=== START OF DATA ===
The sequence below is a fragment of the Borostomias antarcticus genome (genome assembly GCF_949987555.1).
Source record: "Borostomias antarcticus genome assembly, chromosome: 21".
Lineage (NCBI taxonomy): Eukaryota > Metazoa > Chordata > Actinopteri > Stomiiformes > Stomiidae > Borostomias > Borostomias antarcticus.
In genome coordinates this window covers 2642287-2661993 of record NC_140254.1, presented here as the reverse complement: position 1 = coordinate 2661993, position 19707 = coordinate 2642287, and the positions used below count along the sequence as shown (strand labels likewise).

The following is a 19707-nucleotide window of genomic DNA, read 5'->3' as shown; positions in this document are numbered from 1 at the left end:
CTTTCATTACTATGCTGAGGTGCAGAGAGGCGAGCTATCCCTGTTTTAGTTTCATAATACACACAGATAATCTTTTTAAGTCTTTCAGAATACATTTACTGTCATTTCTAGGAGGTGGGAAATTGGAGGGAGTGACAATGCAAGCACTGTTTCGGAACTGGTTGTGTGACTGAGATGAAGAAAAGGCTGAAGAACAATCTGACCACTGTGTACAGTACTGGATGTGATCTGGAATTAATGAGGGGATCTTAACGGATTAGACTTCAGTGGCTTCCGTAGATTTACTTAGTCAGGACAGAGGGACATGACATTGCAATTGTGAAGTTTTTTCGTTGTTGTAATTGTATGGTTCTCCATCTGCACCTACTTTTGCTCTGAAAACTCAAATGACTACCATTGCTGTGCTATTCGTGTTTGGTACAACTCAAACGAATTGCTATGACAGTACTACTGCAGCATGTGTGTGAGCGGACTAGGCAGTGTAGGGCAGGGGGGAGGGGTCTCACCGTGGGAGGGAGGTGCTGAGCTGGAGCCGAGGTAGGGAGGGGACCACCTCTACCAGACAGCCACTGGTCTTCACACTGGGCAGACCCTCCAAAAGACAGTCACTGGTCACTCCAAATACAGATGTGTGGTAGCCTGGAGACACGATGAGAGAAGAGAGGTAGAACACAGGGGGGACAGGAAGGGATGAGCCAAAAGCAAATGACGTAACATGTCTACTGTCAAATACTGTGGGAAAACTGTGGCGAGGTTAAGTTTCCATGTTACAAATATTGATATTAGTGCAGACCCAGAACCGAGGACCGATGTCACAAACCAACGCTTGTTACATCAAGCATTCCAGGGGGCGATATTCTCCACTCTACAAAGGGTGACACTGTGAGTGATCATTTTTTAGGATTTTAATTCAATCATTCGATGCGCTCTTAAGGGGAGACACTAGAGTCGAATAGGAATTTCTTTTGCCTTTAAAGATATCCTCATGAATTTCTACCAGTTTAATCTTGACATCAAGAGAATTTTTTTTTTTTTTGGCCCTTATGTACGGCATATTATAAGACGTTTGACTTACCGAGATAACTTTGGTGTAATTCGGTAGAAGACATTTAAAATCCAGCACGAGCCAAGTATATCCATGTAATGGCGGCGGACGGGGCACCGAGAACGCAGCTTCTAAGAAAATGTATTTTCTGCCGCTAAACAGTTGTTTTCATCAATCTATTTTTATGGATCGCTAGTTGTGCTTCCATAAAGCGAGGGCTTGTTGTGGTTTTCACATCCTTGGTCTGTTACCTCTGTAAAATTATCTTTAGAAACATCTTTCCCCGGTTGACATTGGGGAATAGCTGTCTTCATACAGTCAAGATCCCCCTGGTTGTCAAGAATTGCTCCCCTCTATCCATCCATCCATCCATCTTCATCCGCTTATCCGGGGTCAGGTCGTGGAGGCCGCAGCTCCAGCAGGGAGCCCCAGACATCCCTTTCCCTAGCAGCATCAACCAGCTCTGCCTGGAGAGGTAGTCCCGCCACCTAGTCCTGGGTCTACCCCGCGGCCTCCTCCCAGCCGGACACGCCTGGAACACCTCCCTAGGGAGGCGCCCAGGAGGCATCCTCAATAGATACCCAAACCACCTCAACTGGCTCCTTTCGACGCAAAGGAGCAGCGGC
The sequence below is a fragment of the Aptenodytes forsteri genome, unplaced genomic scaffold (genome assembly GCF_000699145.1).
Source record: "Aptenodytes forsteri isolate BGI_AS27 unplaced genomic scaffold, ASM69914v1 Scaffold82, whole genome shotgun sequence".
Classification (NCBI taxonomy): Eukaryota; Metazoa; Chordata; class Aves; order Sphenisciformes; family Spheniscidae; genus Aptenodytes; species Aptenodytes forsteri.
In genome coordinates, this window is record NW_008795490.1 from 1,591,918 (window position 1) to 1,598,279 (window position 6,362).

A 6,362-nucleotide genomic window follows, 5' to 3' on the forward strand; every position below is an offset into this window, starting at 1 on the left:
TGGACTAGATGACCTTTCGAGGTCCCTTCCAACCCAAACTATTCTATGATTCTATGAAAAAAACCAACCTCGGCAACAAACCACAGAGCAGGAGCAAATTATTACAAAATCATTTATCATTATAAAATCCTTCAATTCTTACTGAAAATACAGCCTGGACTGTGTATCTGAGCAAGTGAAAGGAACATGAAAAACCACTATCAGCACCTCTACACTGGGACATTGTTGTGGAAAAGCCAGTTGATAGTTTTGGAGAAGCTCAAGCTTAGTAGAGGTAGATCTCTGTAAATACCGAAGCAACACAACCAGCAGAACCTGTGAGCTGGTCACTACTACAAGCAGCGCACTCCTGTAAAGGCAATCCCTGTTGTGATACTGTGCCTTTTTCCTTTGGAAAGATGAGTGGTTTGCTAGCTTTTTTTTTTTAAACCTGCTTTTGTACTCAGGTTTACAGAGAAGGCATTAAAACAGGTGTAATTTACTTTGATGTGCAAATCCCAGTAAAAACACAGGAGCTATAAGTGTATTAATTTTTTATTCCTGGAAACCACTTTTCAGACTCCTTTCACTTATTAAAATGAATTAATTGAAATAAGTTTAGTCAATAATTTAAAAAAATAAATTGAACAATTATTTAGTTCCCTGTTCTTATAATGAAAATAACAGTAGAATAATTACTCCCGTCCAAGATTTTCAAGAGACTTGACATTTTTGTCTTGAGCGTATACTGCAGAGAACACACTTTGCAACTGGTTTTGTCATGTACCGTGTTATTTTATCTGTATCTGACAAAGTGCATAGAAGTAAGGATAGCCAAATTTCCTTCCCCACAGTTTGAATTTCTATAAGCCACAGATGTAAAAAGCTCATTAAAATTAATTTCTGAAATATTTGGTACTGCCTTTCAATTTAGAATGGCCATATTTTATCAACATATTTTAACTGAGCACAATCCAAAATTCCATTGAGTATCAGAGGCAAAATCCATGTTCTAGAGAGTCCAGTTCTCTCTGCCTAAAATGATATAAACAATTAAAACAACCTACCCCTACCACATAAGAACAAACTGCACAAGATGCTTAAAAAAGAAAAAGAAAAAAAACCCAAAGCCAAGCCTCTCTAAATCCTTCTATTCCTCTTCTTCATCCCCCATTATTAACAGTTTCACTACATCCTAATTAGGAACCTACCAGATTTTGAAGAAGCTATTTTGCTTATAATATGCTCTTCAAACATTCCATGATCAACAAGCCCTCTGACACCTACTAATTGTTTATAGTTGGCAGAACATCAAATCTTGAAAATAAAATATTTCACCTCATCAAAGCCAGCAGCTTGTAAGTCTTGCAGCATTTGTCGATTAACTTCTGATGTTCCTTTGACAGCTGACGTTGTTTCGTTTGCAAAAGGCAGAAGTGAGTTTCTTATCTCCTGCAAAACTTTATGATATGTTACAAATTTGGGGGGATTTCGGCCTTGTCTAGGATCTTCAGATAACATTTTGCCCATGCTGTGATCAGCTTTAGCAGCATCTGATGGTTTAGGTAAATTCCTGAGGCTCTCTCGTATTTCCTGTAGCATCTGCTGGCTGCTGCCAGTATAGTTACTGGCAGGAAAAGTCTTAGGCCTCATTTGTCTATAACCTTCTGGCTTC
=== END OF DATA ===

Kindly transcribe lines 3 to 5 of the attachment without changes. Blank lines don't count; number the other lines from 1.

Lineage (NCBI taxonomy): Eukaryota > Metazoa > Chordata > Actinopteri > Stomiiformes > Stomiidae > Borostomias > Borostomias antarcticus.
In genome coordinates this window covers 2642287-2661993 of record NC_140254.1, presented here as the reverse complement: position 1 = coordinate 2661993, position 19707 = coordinate 2642287, and the positions used below count along the sequence as shown (strand labels likewise).

The following is a 19707-nucleotide window of genomic DNA, read 5'->3' as shown; positions in this document are numbered from 1 at the left end: